Federico Mari, Igor Melatti, Ivano Salvo, and Enrico Tronci. "Linear Constraints and Guarded Predicates as a Modeling Language for Discrete Time Hybrid Systems." International Journal on Advances in Software vol. 6, nr 1&2 (2013): 155–169. IARIA. ISSN: 19422628.
Abstract: Model based design is particularly appealing in
software based control systems (e.g., embedded
software) design, since in such a case system
level specifications are much easier to define
than the control software behavior itself. In
turn, model based design of embedded systems
requires modeling both continuous subsystems
(typically, the plant) as well as discrete
subsystems (the controller). This is typically
done using hybrid systems. Mixed Integer Linear
Programming (MILP) based abstraction techniques
have been successfully applied to automatically
synthesize correctbyconstruction control
software for discrete time linear hybrid systems,
where plant dynamics is modeled as a linear
predicate over state, input, and next state
variables. Unfortunately, MILP solvers require
such linear predicates to be conjunctions of
linear constraints, which is not a natural way of
modeling hybrid systems. In this paper we show
that, under the hypothesis that each variable
ranges over a bounded interval, any linear
predicate built upon conjunction and disjunction
of linear constraints can be automatically
translated into an equivalent conjunctive
predicate. Since variable bounds play a key role
in this translation, our algorithm includes a
procedure to compute all implicit variable bounds
of the given linear predicate. Furthermore, we
show that a particular form of linear predicates,
namely guarded predicates, are a natural and
powerful language to succinctly model discrete
time linear hybrid systems dynamics. Finally, we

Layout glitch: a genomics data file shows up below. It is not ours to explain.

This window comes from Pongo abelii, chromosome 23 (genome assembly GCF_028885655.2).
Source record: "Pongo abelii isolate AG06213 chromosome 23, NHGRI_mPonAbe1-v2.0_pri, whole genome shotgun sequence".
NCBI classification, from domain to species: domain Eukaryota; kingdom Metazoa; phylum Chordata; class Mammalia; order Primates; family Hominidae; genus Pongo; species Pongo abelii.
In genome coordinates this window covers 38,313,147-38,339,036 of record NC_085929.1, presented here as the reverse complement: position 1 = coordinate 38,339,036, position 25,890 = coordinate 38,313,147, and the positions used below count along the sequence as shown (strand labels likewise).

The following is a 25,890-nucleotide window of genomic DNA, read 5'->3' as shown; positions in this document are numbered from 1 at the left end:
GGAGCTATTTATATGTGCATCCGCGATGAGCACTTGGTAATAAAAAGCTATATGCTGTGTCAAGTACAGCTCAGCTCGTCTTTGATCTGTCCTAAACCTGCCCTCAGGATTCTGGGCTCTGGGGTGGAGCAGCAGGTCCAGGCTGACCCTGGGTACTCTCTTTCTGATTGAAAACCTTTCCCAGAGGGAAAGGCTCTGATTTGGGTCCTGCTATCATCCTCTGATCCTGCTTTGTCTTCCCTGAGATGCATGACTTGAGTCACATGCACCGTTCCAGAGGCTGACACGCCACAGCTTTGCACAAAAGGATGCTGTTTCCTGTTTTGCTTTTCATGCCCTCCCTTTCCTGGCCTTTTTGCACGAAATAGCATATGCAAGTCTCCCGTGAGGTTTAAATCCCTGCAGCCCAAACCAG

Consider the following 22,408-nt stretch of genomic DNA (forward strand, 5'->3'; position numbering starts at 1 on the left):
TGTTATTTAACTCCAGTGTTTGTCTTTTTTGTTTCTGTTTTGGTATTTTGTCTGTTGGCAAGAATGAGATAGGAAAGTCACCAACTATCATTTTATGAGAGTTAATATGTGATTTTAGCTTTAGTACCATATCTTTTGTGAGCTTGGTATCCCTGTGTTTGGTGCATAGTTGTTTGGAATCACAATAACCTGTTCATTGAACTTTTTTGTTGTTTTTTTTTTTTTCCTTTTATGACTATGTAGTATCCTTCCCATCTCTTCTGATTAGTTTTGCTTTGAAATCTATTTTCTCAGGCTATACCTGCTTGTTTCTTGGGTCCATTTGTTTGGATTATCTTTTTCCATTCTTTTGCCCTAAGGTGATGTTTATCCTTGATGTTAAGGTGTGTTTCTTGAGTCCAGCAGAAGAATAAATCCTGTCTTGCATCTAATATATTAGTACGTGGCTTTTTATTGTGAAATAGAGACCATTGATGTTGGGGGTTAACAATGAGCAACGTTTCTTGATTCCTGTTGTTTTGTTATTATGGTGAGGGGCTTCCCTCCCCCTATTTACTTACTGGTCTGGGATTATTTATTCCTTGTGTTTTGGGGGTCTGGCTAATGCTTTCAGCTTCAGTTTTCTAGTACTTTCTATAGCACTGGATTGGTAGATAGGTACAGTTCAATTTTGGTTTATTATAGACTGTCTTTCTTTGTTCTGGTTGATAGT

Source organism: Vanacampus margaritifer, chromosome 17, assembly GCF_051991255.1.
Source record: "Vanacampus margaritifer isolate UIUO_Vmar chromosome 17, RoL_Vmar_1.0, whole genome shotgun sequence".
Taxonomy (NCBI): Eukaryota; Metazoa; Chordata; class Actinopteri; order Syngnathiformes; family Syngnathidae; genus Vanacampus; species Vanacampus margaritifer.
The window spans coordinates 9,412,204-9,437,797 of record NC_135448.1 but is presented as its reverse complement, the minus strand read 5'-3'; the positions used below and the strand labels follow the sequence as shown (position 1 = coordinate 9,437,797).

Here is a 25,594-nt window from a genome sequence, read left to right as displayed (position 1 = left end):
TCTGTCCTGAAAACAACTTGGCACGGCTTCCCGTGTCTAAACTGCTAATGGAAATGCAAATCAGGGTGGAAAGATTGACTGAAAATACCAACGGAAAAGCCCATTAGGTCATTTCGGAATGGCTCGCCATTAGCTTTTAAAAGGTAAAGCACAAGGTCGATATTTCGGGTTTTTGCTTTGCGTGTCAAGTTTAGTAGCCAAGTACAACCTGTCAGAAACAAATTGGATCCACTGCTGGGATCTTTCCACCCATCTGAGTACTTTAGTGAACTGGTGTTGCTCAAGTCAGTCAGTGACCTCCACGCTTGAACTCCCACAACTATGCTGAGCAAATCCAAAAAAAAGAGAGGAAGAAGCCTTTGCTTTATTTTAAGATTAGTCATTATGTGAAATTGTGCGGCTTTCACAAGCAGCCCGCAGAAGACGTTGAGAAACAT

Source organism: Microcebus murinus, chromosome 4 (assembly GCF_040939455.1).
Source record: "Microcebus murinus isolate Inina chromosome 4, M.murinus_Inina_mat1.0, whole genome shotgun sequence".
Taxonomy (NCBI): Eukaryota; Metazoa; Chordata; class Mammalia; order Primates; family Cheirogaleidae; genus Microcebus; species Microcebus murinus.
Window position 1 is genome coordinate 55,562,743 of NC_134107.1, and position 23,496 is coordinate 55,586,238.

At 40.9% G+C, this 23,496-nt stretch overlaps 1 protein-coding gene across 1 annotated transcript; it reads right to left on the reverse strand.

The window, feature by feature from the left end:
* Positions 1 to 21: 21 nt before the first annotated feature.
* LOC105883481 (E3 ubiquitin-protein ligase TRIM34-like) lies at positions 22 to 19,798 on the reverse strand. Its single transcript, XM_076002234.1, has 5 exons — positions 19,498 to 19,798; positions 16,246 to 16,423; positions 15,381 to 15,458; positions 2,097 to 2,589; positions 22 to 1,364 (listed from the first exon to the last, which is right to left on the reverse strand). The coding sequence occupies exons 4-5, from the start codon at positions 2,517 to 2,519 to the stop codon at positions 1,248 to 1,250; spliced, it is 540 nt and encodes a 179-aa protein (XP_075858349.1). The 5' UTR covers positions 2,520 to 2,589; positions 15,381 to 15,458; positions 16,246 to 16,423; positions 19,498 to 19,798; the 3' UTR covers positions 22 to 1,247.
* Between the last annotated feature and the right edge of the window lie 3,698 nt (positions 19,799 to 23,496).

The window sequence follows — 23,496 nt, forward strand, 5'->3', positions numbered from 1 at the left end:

experimentally show the feasibility of our
approach on an important and challenging case
study taken from the literature, namely the
multiinput Buck DCDC Converter. As an example,
the guarded predicate that models (with 57
constraints) a 6inputs Buck DCDC Converter is
translated in a conjunctive predicate (with 102
linear constraints) in about 40 minutes.
Keywords: Modelbased software design; Linear predicates; Hybrid systems



V. Alimguzhin, F. Mari, I. Melatti, I. Salvo, and E. Tronci. "Linearising Discrete Time Hybrid Systems." IEEE Transactions on Automatic Control 62, no. 10 (2017): 5357–5364. ISSN: 00189286. DOI: 10.1109/TAC.2017.2694559.
Abstract: Model Based Design approaches for embedded systems aim at generating correctbyconstruction control software, guaranteeing that the closed loop system (controller and plant) meets given system level formal specifications. This technical note addresses control synthesis for safety and reachability properties of possibly nonlinear discrete time hybrid systems. By means of syntactical transformations that require nonlinear terms to be Lipschitz continuous functions, we overapproximate nonlinear dynamics with a linear system whose controllers are guaranteed to be controllers of the original system. We evaluate performance of our approach on meaningful control synthesis benchmarks, also comparing it to a stateoftheart tool.



Federico Mari, Igor Melatti, Ivano Salvo, and Enrico Tronci. "From Boolean Relations to Control Software." In Proceedings of ICSEA 2011, The Sixth International Conference on Software Engineering Advances, 528–533. ThinkMind, 2011. ISSN: 9781612081656. Notes: Best Paper Award.
Abstract: Many software as well digital hardware automatic synthesis methods define the set of implementations meeting the given system specifications with a boolean relation K. In such a context a fundamental step in the software (hardware) synthesis process is finding effective solutions to the functional equation defined by K. This entails finding a (set of) boolean function(s) F (typically represented using OBDDs, Ordered Binary Decision Diagrams) such that: 1) for all x for which K is satisfiable, K(x, F(x)) = 1 holds; 2) the implementation of F is efficient with respect to given implementation parameters such as code size or execution time. While this problem has been widely studied in digital hardware synthesis, little has been done in a software synthesis context. Unfortunately the approaches developed for hardware synthesis cannot be directly used in a software context. This motivates investigation of effective methods to solve the above problem when F has to be implemented with software. In this paper we present an algorithm that, from an OBDD representation for K, generates a C code implementation for F that has the same size as the OBDD for F and a WCET (Worst Case Execution Time) linear in nr, being n = x the number of input arguments for functions in F and r the number of functions in F.